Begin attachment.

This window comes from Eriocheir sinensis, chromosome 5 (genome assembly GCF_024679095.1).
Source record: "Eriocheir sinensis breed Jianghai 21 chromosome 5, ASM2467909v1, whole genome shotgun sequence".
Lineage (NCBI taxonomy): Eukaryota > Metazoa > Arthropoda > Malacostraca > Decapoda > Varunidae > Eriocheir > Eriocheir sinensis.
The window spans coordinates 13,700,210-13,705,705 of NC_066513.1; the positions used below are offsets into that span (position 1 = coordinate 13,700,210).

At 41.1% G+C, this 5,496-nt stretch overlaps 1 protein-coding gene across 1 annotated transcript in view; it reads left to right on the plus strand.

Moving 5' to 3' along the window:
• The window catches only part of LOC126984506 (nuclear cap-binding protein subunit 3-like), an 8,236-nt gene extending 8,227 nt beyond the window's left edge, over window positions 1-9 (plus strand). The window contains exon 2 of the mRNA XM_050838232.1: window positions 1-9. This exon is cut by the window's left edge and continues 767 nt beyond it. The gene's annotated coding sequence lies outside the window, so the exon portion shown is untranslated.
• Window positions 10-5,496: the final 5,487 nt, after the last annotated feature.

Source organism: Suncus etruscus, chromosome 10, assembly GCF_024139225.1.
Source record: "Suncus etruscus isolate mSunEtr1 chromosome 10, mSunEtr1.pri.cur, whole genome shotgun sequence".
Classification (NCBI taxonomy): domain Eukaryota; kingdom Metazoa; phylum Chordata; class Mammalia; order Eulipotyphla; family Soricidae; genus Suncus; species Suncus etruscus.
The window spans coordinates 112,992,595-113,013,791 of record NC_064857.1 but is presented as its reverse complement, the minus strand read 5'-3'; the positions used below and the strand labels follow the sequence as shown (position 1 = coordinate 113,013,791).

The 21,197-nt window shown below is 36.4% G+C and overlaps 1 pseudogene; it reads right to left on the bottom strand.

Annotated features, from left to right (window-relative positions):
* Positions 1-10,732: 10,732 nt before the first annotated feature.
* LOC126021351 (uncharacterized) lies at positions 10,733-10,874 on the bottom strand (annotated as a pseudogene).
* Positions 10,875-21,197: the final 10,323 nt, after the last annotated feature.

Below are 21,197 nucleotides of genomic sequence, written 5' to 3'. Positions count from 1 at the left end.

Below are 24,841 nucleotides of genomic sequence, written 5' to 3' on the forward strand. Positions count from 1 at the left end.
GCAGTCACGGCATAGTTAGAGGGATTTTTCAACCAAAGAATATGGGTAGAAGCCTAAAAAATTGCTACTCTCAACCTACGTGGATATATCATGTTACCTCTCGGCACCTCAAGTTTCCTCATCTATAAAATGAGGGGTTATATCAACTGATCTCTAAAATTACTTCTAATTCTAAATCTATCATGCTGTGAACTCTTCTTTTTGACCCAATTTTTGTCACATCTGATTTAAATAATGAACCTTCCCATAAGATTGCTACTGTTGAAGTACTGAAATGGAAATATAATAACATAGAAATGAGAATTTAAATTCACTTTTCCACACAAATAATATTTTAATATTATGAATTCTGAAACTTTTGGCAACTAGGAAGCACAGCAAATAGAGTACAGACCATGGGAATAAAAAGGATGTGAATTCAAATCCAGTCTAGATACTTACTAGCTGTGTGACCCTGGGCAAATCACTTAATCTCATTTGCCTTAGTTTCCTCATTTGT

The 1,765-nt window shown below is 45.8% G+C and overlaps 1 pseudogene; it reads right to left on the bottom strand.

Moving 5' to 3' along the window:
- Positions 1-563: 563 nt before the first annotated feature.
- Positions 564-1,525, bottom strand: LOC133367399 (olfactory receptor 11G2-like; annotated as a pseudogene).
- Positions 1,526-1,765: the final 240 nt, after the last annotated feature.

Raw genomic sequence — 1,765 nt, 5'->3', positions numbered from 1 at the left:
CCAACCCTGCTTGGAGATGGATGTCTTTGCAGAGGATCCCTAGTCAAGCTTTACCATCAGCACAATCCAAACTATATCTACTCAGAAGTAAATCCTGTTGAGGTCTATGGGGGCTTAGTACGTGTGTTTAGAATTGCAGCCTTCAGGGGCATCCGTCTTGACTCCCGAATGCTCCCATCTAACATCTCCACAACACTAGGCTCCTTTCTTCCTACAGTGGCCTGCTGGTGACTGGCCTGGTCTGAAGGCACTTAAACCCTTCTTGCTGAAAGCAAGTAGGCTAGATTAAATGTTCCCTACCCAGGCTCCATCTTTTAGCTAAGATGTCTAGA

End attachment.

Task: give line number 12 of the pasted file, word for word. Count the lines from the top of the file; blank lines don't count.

The window spans coordinates 112,992,595-113,013,791 of record NC_064857.1 but is presented as its reverse complement, the minus strand read 5'-3'; the positions used below and the strand labels follow the sequence as shown (position 1 = coordinate 113,013,791).